Mobile Internet Devices (MIDs), that category of not-quite-smartphones and not-quite-netbooks, has been the subject of skepticism since Intel (NASDAQ:INTC) first introduced (i.e. made up) the category last year. Today it appears that even MID supporters are losing faith. The DigiTimes reported today that several members of Intel’s Mobile Internet Devices Innovation Alliance (MIDIA) have quit development of MIDs due to very weak shipments.
The devices, similar to ultra-mobile PCs, typically run Linux and are promised include Intel’s Moorestown chipset in the first half of 2010. But only a few vendors have even committed to releasing MIDs in 2010, instead focusing on other more promising areas, such as netbooks and ebook readers. Although not naming names, the DigiTimes said that fewer than half of MIDIA’s members will actually produce MIDs using the new chips.
I met with an Intel spokeswoman earlier this month who said that MIDs are a category “still ahead of its time.” In fact, there is really only one pure MID on the market, with seven other SKUs of category-crossing devices planned. Even with carrier relationships in place, global sales of MIDs from manufacturers like Quanta Computer and Compal Electronics have not been impressive.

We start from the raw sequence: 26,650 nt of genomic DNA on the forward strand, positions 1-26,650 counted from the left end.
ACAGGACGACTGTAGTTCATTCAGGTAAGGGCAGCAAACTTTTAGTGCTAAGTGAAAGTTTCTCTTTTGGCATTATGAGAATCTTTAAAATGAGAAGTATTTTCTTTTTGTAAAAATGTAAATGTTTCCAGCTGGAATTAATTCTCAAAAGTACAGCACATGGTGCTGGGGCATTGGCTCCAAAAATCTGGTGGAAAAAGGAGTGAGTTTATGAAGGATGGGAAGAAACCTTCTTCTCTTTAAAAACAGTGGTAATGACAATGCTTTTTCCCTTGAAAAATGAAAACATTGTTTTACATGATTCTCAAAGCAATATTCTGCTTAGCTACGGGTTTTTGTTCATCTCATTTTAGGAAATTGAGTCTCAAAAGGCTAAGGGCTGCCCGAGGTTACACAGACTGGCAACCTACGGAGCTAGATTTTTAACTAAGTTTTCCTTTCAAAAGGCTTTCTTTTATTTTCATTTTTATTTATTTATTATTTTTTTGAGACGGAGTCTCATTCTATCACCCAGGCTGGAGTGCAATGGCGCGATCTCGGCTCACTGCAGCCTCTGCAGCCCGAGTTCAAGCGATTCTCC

I think Intel might find that the time for MIDs never arrives. If it does, the category will – and already has – taken on a new definition to include things like connected portable navigation devices, digital cameras, ebooks, digital picture frames and really any other fourth-screen device. With the plethora of these new devices actually coming to market, ultraportable MIDs designed solely for computing will continue to be a solution looking for a problem.